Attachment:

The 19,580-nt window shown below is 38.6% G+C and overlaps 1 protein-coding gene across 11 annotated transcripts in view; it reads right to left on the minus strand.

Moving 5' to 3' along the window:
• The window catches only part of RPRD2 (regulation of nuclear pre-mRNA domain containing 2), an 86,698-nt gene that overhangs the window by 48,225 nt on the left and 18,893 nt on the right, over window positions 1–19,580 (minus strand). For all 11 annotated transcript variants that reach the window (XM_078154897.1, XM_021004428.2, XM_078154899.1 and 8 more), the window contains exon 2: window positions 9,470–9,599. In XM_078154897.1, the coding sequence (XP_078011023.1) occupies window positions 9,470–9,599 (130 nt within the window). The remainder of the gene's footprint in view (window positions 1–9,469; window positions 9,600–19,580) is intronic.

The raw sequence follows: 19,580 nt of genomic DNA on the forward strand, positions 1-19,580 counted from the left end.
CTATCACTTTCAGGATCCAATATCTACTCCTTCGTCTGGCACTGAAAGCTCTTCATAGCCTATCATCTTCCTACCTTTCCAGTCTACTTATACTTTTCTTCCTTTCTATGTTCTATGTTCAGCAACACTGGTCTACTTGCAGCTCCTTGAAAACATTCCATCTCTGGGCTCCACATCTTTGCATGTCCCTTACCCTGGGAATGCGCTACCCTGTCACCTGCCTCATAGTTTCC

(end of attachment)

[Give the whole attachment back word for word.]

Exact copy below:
The 19,580-nt window shown below is 38.6% G+C and overlaps 1 protein-coding gene across 11 annotated transcripts in view; it reads right to left on the minus strand.

Moving 5' to 3' along the window:
• The window catches only part of RPRD2 (regulation of nuclear pre-mRNA domain containing 2), an 86,698-nt gene that overhangs the window by 48,225 nt on the left and 18,893 nt on the right, over window positions 1–19,580 (minus strand). For all 11 annotated transcript variants that reach the window (XM_078154897.1, XM_021004428.2, XM_078154899.1 and 8 more), the window contains exon 2: window positions 9,470–9,599. In XM_078154897.1, the coding sequence (XP_078011023.1) occupies window positions 9,470–9,599 (130 nt within the window). The remainder of the gene's footprint in view (window positions 1–9,469; window positions 9,600–19,580) is intronic.

The raw sequence follows: 19,580 nt of genomic DNA on the forward strand, positions 1-19,580 counted from the left end.
CTATCACTTTCAGGATCCAATATCTACTCCTTCGTCTGGCACTGAAAGCTCTTCATAGCCTATCATCTTCCTACCTTTCCAGTCTACTTATACTTTTCTTCCTTTCTATGTTCTATGTTCAGCAACACTGGTCTACTTGCAGCTCCTTGAAAACATTCCATCTCTGGGCTCCACATCTTTGCATGTCCCTTACCCTGGGAATGCGCTACCCTGTCACCTGCCTCATAGTTTCC